Re: Taxonomy and speciation

From: Kenneth Van Oost (Kenneth.Van.Oost@village.uunet.be)
Date: Wed Nov 21 2001 - 20:40:25 GMT

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    From: "Kenneth Van Oost" <Kenneth.Van.Oost@village.uunet.be>
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    Subject: Re: Taxonomy and speciation
    Date: Wed, 21 Nov 2001 21:40:25 +0100
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    ----- Original Message -----
    From: Philip A.E. Jonkers <phae@uclink.berkeley.edu>
    To: <memetics@mmu.ac.uk>
    Sent: Wednesday, November 21, 2001 3:28 AM
    Subject: Re: Taxonomy and speciation
    > Perhaps I didn't make myself clear enough. Let me rephrase what
    > I'm trying to state with my hypothesis.
    > Naming related groups with a species name has obvious word-economic
    benefits.
    > However, since organisms evolve, new types derive from existing parent
    > forms. When do we say a new species has emerged? When it differs
    sufficiently
    > from its parents form? How do we decide the proper moment of speciation?

    << According to Dawkins, in his book River out of Eden (1995) a new
    species ( speciation) emerges, when ( seen from the point of view of the
    genes) there is no way turning back.
    ' Drifting apart ', as he called it, means not being seperate in space but
    in
    compatibility. The kid will be sufficient different from its parents when,
    in
    a way of speaking of course, it can 't no longer interbreed with its parents
    to produce fertile offspring.

    The proper moment of speciation ' is an event no more momentous than
    any other speciation ' Dawkins says.
    Any point would have gone unremarked, the slighest difference could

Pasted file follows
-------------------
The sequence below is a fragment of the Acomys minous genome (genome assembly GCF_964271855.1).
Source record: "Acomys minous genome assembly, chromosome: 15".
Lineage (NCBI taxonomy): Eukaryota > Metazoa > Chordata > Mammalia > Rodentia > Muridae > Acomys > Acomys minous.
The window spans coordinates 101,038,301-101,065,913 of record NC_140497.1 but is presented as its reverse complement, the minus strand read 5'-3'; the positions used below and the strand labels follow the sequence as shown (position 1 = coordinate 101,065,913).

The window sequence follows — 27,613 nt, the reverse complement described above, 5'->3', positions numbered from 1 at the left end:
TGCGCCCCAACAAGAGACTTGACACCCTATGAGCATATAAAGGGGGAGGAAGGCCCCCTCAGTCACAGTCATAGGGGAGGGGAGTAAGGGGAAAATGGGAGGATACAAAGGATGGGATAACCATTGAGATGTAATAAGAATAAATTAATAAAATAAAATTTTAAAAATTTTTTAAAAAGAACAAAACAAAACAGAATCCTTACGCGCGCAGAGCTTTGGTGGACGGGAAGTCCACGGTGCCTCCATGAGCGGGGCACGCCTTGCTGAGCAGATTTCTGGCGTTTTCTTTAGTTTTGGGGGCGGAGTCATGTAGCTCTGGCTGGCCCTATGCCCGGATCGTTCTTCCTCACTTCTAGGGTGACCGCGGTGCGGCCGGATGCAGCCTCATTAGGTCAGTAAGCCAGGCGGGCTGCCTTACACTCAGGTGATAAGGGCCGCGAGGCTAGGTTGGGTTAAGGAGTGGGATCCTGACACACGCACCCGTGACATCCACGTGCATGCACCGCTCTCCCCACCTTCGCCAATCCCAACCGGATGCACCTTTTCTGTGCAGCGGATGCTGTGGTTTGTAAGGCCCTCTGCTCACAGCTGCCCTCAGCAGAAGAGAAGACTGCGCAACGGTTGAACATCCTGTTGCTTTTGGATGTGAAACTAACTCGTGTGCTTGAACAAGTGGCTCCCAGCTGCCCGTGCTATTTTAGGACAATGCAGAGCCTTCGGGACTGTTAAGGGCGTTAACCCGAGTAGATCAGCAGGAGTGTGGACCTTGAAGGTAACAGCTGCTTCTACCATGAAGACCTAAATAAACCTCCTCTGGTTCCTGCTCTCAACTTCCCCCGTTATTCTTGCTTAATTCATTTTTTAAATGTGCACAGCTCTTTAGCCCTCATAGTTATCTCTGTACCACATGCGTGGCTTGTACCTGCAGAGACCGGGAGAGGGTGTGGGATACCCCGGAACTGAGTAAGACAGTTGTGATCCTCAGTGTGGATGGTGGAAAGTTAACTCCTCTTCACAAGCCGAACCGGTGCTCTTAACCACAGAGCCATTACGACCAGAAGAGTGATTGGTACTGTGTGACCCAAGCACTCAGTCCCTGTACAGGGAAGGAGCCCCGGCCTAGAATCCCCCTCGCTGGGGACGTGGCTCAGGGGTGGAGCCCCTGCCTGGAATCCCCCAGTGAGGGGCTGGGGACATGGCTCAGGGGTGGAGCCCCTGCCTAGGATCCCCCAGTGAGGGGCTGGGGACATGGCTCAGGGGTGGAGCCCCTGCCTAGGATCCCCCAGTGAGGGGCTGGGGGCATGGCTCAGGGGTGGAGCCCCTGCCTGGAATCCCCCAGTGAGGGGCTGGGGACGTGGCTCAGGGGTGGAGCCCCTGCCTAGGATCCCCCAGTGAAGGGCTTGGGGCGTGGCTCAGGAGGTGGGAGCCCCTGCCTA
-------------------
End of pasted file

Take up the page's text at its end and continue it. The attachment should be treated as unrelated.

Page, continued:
mean a whole new species. We are not to know !

    > I believe the root of all confusion is due to our taxonous tradition
    applied
    > to the realm of biology originally in a religious setting. If, like
    religions
    > like us to believe, organisms remain fixed it is obviously very useful to
    > label a related group of organisms. Naming things is a mental thing.

    << Why are you so keen on that religious stuff !?
    I understand your point, but you can get the same discussion beginning from
    the point of view that our ancestors did not have the slightest idea what
    an individual could be. That is too a religious entrapment.
    In the world of SÚrvantes ( Don Quichotte) even thinking about individuality
    was out of reach, due to religious influence.

    What I am trying to say is, that this whole ' problem ' is not that quite
    diffe-
    rent from the problem between collectiviness and individuality.
    The ' dog ' -thing is the collectiviness and the ' pitbull ' the
    individuality.
    The pitbull- thing generalized into dog as labeling dynamically evolving
    species generalized in our taxonomy for labeling fixed entities.
    The same principle is at work here.
    Maybe we look at it from a wrong perspective !?

    Regards,

    Kenneth

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